| Should this happen with a tape of yours, stop playing it immediately
and rewind it onto its original reel. Polyester's normal aging process
includes slow absorption of water by the binder that holds the magnetizible
oxide onto the plastic backing. The goop that comes off sticks to
the guides, heads and wheels in the tape path, clogging and blocking
them. Heating the tape under closely controlled parameters effects
a chemical change that lats for a few weeks, during which time the
tape will play well. It has to be copied within this four week window
before it reverts to its former sticky state. I use an environmental
chamber for this task and have performed this task many times with
Tape Baking Oven
Another method of dealing with this problem is to store it at stable
temperatures just above freezing, say 37 to 40 degrees F, at a low
relative humidity. It is still unclear how long tape has to be in
this environment before it becomes playable again, but it is months
rather than right away as with the oven. This is a good long term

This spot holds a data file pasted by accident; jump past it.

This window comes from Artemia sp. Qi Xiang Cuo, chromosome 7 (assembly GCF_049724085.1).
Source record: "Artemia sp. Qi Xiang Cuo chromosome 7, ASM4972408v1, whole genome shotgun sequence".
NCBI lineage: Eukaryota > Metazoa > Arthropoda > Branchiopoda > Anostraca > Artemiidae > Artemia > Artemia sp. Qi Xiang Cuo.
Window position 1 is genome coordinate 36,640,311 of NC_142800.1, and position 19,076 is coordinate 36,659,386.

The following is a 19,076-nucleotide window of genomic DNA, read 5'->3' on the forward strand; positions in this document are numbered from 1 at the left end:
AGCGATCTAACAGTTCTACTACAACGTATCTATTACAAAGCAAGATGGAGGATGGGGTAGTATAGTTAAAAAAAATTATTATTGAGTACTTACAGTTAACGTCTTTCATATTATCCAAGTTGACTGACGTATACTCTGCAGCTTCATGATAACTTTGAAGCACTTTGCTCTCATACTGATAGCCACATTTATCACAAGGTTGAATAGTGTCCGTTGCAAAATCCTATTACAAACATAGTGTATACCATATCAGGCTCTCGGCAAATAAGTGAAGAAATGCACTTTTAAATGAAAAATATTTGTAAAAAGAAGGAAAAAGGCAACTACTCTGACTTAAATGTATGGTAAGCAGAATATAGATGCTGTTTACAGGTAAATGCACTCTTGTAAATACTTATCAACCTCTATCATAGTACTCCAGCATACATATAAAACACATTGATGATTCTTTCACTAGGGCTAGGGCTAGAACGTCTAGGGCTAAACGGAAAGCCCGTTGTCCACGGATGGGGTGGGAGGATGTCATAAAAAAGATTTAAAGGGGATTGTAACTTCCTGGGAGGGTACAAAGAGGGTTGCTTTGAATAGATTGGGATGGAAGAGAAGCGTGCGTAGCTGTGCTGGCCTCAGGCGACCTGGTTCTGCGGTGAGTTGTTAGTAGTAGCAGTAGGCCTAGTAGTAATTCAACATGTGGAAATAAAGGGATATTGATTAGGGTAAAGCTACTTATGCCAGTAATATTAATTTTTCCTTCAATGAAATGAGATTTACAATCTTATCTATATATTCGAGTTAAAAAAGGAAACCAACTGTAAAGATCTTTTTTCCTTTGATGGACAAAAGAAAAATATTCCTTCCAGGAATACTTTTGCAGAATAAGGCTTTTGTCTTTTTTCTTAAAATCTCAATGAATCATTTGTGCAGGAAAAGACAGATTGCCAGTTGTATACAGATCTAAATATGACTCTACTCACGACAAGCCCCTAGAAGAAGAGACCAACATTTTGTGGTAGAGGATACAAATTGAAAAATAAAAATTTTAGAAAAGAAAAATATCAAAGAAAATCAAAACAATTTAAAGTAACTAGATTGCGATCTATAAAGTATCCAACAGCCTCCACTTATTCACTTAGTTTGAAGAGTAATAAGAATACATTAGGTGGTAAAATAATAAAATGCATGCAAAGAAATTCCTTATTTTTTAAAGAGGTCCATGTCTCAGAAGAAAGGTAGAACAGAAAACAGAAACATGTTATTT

strategy for an archive but not useful if a copy is needed quickly.
Tape names and numbers exhibiting this problem include but are not limited to:
Ampex 406, 407, 456, 457
3M 153, 206, 207, 208, 209, 217, 219, 226, 227, 806, 807, 808, 809, Classic DP, Classic LP, Classic SP, Master and Master SX.
Note that because the product name or number is on the box does not assure that this is actually the tape inside.
My studio equipment only accommodates ¼" wide tape. The tape baking chamber handles all widths.
If you only want me to bake tape for you as you expect to work with it yourself, check with me to be sure the oven is free enough so I can bake it quickly and get it back to you with at least a couple of "good" weeks in it before it goes bad again.
A bake costs $ 200. I can put many reels in at one time though I bake groups from each customer separately.
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site ©2001 Steven Smolian. rev 1